Via Edward Stourton at BBC:
Inspired by a little-known Turkish imam, the Gulen movement is linked to more than 1,000 schools in 130 countries as well as think tanks, newspapers, TV and radio stations, universities - and even a bank.You'll note that Stourton links to a BBC article in which the entity he writes for reported on Gulen's controversial comments in 1999. This is obviously an attempt by Stourton to show he is not ignorant of Gulen. In reality, the revelation makes it worse for the BBC. It shows that they've known about Gulen and have refused to investigate him as his movement has grown substantially over the last 12 years.
This massive network is unlike anything else. It has no formal structure, no visible organisation and no official membership.
Its supporters say they simply work together, in a loosely affiliated alliance inspired by the message of charismatic preacher Fethullah Gulen, who promotes a tolerant Islam which emphasises altruism, hard work and education.
Turkish businessmen are attracted by what they see as his international outlook and pragmatic approach to issues like using credit.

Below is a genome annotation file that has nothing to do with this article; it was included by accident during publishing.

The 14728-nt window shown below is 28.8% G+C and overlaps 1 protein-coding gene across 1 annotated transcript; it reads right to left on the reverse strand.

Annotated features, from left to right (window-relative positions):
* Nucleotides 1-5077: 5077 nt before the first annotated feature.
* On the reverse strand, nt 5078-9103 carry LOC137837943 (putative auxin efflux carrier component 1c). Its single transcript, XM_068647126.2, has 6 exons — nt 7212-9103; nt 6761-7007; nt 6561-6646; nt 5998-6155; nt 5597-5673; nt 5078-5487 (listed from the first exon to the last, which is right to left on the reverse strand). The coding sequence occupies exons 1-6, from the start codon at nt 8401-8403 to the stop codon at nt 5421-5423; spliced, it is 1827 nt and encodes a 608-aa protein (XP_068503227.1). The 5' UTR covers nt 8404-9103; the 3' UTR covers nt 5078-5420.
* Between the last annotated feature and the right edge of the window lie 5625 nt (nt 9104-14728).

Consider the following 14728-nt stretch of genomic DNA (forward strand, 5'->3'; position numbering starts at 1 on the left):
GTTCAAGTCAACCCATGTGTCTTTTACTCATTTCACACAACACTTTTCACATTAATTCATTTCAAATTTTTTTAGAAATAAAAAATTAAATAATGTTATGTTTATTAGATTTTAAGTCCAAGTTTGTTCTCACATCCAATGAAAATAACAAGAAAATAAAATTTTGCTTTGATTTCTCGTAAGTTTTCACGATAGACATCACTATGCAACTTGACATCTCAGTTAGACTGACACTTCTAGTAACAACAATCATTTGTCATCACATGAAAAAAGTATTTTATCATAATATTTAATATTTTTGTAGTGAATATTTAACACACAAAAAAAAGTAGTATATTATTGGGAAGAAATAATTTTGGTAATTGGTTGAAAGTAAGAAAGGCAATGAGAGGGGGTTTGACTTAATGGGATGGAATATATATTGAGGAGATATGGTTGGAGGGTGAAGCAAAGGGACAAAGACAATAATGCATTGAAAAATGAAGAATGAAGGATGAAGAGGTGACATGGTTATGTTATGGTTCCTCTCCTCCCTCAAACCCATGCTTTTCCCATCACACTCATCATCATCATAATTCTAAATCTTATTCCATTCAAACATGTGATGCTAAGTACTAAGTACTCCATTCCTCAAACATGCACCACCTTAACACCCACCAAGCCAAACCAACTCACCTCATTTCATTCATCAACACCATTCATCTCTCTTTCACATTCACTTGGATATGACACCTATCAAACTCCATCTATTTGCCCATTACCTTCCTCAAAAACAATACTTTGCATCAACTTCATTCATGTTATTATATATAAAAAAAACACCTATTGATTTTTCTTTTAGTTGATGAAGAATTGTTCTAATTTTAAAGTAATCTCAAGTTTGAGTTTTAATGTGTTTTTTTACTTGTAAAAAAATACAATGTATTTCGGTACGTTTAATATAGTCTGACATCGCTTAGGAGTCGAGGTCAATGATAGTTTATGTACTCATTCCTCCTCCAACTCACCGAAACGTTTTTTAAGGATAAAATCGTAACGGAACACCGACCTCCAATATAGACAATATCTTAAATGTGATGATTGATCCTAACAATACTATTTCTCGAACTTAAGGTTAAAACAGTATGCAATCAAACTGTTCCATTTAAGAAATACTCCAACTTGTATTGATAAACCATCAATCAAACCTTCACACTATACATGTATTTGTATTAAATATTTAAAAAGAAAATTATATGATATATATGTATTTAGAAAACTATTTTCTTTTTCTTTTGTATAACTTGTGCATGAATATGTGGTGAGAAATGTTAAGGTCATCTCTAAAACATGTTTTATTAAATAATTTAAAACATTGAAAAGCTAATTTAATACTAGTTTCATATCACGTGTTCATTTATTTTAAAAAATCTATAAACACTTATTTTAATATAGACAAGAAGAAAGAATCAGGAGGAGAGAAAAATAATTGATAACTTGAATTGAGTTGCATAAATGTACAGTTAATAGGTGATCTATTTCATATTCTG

In Turkey today, it is thought to have up to 10 million supporters. A recent study suggests many give between 5%-20% of their income to groups affiliated with the movement.
Critics claim its aim is to gain power, to spread socially conservative Islamic attitudes on issues like marriage and alcohol around the globe, and to suppress any opposition.
In the past year, three of its most prominent critics have been jailed in Turkey, sparking claims that it has become a sinister controlling force in its native land.
Mr Gulen's critics point to a video which surfaced in 1999, in which he seemed to tell his followers that they should deliberately attempt to infiltrate mainstream structures:
"You must move within the arteries of the system, without anyone noticing your existence, until you reach all the power centres. You must wait until such time as you have got all the state power, until you have brought to your side all the power of the constitutional institution in Turkey."
It's good to see BBC finally report on this but GOSH DOG, what took so long?!
h/t Free Republic